Giving marginalized groups their voice

The development of a Multicultural Student Affairs Office to provide a safe, supportive environment for students with marginalized identities has been a while in the making. But with last spring’s hiring of Cherrelle Gardner to direct the efforts, things are moving very quickly.

According to Cherrelle, students are very excited and providing great energy and ideas. “I’m very interested to see what this office can mean and what it will turn into,” she says.

“Everyone’s been very supportive of having a very diverse student body,” Cherrelle says. “We’re working on figuring out the inclusivity part. We have them (students of color) here. Now, how do we make sure they are included and supported?”

The answers to that question are starting to unfold with two key initiatives and revival and launching of new student organizations this semester.

Already, marginalized students are beginning to feel they have a voice.

“Having Cherrelle here makes a profound difference in me feeling heard, that my experiences are validated,” says Enya Granados, a senior biology and education major from Columbus. “She’s been so responsive to my needs. She listens to my stories and my struggles. It’s such a sense of relief to go to an office that’s specifically for my needs.”

All rise for RISE

It’s not unusual for students of color, during their first or second year, to leave school for a variety of reasons. “A lot of the challenges they face are social and cultural,” Cherrelle says. That’s where RISE comes in as a support mechanism for these students. RISE, which stands for Reaffirming Identity through Scholarly Enrichment, was launched this semester as one of her two key initiatives for this year. RISE aims to build co-ethnic groups of students with similar backgrounds and experiences who come together to support one another.

“If a situation arises, the students will have a community where they feel safe and that can support them,” Cherrelle says.

Through RISE Fridays, activities, workshops and discussions are offered on relevant academic and out-of-class topics, all toward a goal of building a community. Waiting in the wings to help are RISE Champions – faculty and staff members who are serving as resources who students can reach to in challenging situations.

Upperclass students of color – like senior student-athlete Terrance Cole of Toledo – are serving as RISE mentors to first- and second-year students. “It’s cool,” Terrance says. “I never experienced anything like this. It’s a good opportunity. Freshmen students who are from places like I am sometimes just need some guidance.

“We want to keep them above water with grades and just doing the right thing.”

A house to call home

Ubuntu Black Cultural House – the second key initiative – is another new resource for students of color. This semester, five students live on the second floor of the campus-owned house and together, they are responsible for creating programming twice each month.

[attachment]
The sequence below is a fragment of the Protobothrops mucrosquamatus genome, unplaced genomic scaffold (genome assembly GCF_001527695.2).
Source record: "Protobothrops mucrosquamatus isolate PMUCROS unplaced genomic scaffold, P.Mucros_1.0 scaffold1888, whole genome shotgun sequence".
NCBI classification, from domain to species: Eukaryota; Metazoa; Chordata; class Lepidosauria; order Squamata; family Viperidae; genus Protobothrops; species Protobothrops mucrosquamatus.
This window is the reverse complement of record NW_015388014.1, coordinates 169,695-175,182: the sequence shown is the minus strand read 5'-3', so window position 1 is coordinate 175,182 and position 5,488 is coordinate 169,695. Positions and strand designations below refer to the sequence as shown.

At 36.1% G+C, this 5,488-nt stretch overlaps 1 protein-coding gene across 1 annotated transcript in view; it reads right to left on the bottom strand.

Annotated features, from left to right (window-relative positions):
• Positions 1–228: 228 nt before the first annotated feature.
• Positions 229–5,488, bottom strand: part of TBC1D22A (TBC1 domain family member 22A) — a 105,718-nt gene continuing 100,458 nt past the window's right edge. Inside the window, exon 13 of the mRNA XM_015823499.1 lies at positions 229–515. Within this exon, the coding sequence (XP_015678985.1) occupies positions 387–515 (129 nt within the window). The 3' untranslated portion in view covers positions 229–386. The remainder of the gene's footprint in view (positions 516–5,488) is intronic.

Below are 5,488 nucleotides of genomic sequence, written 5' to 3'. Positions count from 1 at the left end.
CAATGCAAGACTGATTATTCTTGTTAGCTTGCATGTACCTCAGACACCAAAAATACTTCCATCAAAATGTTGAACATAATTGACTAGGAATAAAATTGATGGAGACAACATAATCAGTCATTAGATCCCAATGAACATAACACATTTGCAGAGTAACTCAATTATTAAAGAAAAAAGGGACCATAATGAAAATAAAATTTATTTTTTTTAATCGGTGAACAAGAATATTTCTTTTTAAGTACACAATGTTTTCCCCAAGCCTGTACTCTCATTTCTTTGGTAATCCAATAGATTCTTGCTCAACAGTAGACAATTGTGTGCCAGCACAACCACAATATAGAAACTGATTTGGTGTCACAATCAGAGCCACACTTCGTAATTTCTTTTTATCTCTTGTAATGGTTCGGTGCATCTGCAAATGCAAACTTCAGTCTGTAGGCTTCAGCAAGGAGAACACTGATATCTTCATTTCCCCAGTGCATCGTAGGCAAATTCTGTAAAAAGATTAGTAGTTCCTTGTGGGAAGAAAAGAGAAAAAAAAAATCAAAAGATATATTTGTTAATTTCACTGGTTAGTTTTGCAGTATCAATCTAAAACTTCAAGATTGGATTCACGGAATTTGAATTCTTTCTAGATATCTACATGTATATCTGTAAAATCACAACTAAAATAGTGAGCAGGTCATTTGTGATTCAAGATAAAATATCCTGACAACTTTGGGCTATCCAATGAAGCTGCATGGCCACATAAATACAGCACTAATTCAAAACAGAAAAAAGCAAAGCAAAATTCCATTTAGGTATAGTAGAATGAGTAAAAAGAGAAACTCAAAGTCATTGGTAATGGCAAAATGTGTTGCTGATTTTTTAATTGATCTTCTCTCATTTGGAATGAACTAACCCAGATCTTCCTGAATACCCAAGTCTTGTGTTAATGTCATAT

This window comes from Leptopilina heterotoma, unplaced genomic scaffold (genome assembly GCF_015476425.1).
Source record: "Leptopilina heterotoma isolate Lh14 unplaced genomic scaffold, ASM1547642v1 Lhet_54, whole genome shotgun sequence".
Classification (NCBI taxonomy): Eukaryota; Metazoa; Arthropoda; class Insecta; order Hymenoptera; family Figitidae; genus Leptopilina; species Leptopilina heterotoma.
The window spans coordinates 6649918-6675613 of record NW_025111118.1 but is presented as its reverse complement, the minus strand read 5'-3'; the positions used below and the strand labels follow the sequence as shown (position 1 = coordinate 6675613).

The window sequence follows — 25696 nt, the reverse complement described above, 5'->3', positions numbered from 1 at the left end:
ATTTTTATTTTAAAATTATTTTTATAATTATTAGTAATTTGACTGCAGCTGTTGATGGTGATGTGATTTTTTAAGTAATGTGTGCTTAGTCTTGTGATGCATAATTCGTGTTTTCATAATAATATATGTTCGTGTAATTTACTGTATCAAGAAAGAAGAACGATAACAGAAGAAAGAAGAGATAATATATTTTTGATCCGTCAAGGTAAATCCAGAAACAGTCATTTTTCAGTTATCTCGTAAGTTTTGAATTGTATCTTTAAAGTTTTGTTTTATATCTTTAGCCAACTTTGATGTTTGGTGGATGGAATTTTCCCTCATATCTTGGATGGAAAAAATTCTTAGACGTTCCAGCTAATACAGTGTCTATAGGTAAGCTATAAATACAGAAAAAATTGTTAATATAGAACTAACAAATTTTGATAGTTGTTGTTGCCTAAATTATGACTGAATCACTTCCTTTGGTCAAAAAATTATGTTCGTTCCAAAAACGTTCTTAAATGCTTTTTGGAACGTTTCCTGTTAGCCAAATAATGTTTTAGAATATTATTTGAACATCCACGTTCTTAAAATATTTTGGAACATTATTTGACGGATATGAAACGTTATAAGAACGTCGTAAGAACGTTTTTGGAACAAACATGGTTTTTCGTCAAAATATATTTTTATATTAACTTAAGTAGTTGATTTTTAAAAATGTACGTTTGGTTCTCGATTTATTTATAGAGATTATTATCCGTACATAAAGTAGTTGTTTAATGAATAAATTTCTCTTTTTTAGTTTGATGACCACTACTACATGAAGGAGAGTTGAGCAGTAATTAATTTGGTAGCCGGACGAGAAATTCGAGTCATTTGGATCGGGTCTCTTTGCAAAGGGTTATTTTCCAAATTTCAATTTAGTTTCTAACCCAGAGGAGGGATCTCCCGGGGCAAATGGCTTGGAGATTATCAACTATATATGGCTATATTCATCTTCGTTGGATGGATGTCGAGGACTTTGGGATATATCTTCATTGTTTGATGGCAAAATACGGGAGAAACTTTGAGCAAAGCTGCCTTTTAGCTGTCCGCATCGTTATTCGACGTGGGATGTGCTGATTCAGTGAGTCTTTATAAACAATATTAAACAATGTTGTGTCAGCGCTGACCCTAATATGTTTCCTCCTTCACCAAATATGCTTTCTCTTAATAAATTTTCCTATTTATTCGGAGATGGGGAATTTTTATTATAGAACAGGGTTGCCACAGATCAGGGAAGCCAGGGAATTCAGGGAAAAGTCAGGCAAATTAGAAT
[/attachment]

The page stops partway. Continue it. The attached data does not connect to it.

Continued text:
The first floor of Ubuntu House is open during set hours for students to study, catch lunch or just hang out. “We hope it will be a living learning resource center,” Cherrelle says.

In partnership with Black Student Union, “Welcome Back Kick Back” was the first event of the semester. The group offered food and music in its effort to gather interest.

The bonds of student organizations

Terrance was one of the drivers of Black Student Union’s return to campus last semester. “I thought if I could mold something here, make it fun, it would help make everyone feel comfortable and break the racial tension,” he says. All students are invited to participate with BSU; it’s a great way to stay active and engaged, and meet people different than you.

“The Heidelberg campus … you can’t just sit around. You have to find a group or activity to keep you busy. You can’t be just a student. You have to be involved,” Terrance says.

With its mission to provide social and educational programming about African American identity, Black Student Union is back this year, and getting stronger. The group meets every Friday and is planning to host a series of events throughout the school year.

Berg Equality (formerly Berg Allies) has been renamed and re-energized as a student organization that focuses on social justice and advocacy and support of all marginalized groups.

New to campus is Berg Latinx Unidos, which Enya created. “I wanted a space where I can be with other Latinos to talk about things we face, good or bad, and support each other,” she explains. Latinx has three goals: create a space for support, celebrate their culture, and make connections with alumni and the community.

Changing campus culture

Although Heidelberg’s student body is becoming more diverse – this year, 25 percent of the members of the freshman class are students of color – its makeup is still predominantly white. A lot of small, subtle things add up and can cause extra stresses in the lives of marginalized students, and for some, could impact whether they’re able to stay in school.

Those types of stresses – financial hardship, unexpected family situations, for example – are not only distracting, they have the potential to create barriers, Enya believes. After feeling like she was not understood when her step-father was taken by Immigration and Customs Enforcement last year, she says, “That's why this group is needed.” And that’s why she’s so excited to provide leadership to the new Multicultural Student Affairs Office.

Students have high hopes for the office and its programs, now and going forward.

“I hope that minorities feel like we have a place of support in many aspects of our lives,” Terrance says. Enya adds, “I also hope we can bring awareness to the whole campus about our problems, our experiences, the barriers we face, but also the awesomeness of our cultures.”

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